How Do My Phones Work?

What are IP Phones?

IP (Internet Protocol) phones are computing devices that look like phones. Instead of relying on a circuit-switched wired network from a provider, IP phones use VoIP (Voice over Internet Protocol) to send data wirelessly across the Internet. 

What is VoIP?

VoIP stands for Voice Over Internet Protocol. VoIP allows phone calls to be made over the internet without the use of analog lines. Instead of sending the data through copper telephone wires, VoIP services convert the sound from the phone into packets of data that are sent to another destination over the Internet.

As long as the local internet connection is stable and robust, the packets will be sent and received to allow users to have a live conversation over their desk phone.

What Factors Affect My Phone’s Calls?

Since IP devices (e.g., CoPilot VoIP desk phones, cordless handsets, and softphone apps using Wi-Fi) rely on an internet connection, any outages and issues present in the location’s network will be experienced through the phones as well. These network issues include latencypacket loss, and jitter

What is Latency?

Latency is the measurement of the time it takes for data packets to reach a destination. For VoIP, if latencyis too high (usually above 150ms) then calls will experience audio issues due to the high delay in voice packets reaching their destination.

What is Packet Loss?

Packet Loss occurs when packets of information do not reach their end destination and get “lost”. In a VoIP call, this can be heard as choppy audio that makes the call appear “staticky”, “jumbled”, or “stuttery”. 

If there is a large, noticeable amount of packet loss, phone calls made through a VoIP system may experience more difficult symptoms, like one-way audio and connection issues.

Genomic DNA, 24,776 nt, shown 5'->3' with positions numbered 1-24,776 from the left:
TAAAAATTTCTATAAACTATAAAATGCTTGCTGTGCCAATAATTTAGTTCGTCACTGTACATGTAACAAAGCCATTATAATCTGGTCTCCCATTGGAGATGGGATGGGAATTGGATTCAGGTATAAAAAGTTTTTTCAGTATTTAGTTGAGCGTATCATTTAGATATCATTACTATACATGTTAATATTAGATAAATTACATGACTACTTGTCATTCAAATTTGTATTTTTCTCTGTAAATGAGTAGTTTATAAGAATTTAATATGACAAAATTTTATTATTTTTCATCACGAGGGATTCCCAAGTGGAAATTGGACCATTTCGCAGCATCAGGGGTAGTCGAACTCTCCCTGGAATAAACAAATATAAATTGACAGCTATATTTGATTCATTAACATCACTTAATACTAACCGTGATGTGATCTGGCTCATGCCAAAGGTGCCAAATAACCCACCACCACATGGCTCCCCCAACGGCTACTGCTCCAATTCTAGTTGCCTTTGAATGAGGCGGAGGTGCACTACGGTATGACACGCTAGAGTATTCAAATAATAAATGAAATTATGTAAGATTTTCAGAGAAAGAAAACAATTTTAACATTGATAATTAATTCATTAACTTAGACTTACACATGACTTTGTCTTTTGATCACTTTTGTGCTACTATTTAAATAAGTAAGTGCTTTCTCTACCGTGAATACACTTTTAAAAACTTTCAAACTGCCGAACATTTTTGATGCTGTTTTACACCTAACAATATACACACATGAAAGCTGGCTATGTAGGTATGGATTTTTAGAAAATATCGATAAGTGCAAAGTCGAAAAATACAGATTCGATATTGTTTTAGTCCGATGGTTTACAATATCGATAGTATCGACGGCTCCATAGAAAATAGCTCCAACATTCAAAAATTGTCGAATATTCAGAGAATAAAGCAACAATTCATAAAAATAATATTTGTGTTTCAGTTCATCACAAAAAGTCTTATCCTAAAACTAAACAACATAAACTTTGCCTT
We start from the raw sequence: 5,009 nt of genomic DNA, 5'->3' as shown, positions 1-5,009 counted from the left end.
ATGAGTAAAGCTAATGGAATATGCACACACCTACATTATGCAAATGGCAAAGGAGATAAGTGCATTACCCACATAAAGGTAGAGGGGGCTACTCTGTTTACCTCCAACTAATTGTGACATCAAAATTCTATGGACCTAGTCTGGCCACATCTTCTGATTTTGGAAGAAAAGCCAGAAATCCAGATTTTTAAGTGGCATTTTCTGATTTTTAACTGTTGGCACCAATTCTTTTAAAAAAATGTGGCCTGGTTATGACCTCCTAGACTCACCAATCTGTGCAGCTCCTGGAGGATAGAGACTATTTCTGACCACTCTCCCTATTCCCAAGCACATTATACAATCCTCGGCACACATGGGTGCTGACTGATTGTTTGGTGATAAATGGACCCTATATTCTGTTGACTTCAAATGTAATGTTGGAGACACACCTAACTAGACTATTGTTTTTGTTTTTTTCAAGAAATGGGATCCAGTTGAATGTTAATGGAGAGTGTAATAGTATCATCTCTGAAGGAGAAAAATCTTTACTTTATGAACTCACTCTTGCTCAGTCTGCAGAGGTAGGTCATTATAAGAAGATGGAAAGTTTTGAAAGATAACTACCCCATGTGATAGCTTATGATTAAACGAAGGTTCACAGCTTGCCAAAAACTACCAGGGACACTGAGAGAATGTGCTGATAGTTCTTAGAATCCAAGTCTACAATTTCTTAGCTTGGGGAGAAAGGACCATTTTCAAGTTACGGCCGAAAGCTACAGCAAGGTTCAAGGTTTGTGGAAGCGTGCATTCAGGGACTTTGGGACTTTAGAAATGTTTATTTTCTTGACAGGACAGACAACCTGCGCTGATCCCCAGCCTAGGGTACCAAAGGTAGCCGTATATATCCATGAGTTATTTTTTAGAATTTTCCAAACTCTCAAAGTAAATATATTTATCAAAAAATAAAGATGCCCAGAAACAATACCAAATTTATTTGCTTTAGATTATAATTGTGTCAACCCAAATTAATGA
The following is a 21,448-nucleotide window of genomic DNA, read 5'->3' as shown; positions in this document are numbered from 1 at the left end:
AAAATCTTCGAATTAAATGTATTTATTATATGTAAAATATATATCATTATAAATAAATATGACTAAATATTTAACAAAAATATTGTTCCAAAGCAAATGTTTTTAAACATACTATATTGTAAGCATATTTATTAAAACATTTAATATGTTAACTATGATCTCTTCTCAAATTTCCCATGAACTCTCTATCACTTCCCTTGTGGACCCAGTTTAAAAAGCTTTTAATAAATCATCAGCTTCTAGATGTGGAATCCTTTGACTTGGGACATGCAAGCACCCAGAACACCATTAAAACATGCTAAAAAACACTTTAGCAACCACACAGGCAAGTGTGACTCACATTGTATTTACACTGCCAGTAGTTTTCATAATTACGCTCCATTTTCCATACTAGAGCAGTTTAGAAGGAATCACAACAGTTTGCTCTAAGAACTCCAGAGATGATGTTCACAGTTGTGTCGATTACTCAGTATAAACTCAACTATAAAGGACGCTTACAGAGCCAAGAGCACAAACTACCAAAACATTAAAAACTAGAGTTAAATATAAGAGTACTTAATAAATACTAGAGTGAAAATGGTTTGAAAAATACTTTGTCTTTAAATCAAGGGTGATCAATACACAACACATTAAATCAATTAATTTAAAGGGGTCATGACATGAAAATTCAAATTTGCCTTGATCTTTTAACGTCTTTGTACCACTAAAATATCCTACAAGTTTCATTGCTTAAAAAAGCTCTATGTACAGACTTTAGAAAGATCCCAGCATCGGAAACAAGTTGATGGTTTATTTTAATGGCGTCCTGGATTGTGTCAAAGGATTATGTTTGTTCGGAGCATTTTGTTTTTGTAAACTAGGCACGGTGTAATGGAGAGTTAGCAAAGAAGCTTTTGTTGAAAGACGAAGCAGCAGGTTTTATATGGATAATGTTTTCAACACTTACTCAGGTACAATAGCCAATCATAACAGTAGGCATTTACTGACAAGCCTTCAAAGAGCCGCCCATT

Warning: Even a 1% packet loss can significantly degrade phone call quality. 

What is Jitter?

The variation in the delay of received packets is called jitter. 

On the sending side, packets are sent in a continuous stream with the packets spaced evenly apart. Due to internet network congestion, improper priority queuing, or other configuration errors in network equipment, this steady stream can become inconsistent with delays between each packet.

How Can I Check My Network’s Health?

One of the simplest ways to check the general quality of your internet is to run a ping test. Using a computer’s Command Prompt or Terminal, a user can send a basic data packet to another device, website, or server in the form of a “ping”. The recipient device then sends a “ping” back. To show if there is any latency, the time it takes for the sending device to receive a response is measured in milliseconds (ms) and recorded.

Another way to check a network’s speed and health is to run a speed test. Speed tests can check for the download and upload speeds of a network and other conditions that may affect the network, like latency, packet loss, and jitter. 

✔ You can contact your Internet Service Provider (ISP), Managed Service Provider (MSP), or IT team and request that network diagnostics be performed to verify that the phones will be able to receive a healthy, consistent connection. 

It is also recommended to review our Network Setup Recommendations with your IT Team, Managed Service Provider, or Internet Service Provider to ensure that your network equipment has been configured to allow the phones’ traffic.